Scientists gave an Octopus MDMA yielding adorable results
With so many tentacles to hug, giving an octopus MDMA resulted in a whole lotta love.
Ah, the octopus; the trippy alien-looking invertebrate of the ocean who’s lineage is separated by 500 million years of evolution to our own and “show divergent anatomical patterns of brain organisation,” as is said in a publication in Current Biology.
But despite these differences, evidence suggests they share the ancient neurotransmitter system responsible for regulating Serotonin in both invertebrate and vertebrate lineages.
Octopuses are predominantly asocial and solitary- even murderous- which is why they are often housed alone. But what would happen if these creatures got a dose of the love drug, more commonly known as MDMA?
Following the experiment, a hand-sized octopus was placed in the middle section of a three-chambered tank after having an ‘MDMA bath.’
One of the chambers housed a colourful object, with the other chamber housing a second octopus in a cage (to prevent it from being murdered).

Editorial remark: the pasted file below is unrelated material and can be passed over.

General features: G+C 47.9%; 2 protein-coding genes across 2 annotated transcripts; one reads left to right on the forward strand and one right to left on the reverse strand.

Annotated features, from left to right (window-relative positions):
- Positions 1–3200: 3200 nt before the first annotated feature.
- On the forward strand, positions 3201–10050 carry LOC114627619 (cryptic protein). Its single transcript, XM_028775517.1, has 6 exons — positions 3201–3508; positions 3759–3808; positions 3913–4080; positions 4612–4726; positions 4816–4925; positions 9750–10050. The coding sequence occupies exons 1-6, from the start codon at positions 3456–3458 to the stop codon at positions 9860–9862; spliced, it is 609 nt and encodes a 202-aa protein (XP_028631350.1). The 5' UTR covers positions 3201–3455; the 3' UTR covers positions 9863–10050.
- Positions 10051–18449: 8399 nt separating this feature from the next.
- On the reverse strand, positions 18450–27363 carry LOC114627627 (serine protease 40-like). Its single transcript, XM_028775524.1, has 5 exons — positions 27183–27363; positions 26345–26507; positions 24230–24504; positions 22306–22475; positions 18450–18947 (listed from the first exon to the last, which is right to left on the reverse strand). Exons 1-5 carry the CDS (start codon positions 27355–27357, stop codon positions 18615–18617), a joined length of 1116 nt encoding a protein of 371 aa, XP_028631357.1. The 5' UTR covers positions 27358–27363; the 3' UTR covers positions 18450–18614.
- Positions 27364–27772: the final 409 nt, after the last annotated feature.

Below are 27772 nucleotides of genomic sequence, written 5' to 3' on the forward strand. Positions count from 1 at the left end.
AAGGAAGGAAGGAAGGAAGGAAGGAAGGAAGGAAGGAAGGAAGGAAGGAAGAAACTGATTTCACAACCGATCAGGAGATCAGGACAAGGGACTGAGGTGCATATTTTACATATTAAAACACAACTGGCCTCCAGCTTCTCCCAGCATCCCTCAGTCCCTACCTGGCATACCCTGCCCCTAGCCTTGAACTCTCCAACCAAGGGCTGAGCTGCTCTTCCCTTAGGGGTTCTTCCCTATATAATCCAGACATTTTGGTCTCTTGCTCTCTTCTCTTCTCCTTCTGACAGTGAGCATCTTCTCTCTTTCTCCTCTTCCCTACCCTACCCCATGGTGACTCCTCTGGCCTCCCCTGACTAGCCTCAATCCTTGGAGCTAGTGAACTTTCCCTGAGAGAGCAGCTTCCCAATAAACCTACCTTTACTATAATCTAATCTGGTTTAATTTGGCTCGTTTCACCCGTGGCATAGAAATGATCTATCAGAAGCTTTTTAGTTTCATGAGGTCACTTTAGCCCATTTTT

When the octopus was sober, it preferred the company of the colourful object, but as soon as it felt the effects of MDMA it preferred to hang out with the other octopus- even hugging it.
As we all know, dosage is everything and can be the difference between extreme discomfort and euphoria.
Originally they gave the octopus a much larger dose to see whether the drug had any effect, which led to the octopus sitting in the corner of the tank staring at everything…shame!
“It just shows us how much we don’t know,” Zachary Mainen, a neuroscientist at the Champalimaud Centre for the Unknown in Portugal, told NPR, “and how much there is out there to understand.”
Scientists gave an octopus MDMA, showing us we have more in common with our invertebrate friends of the ocean than we thought.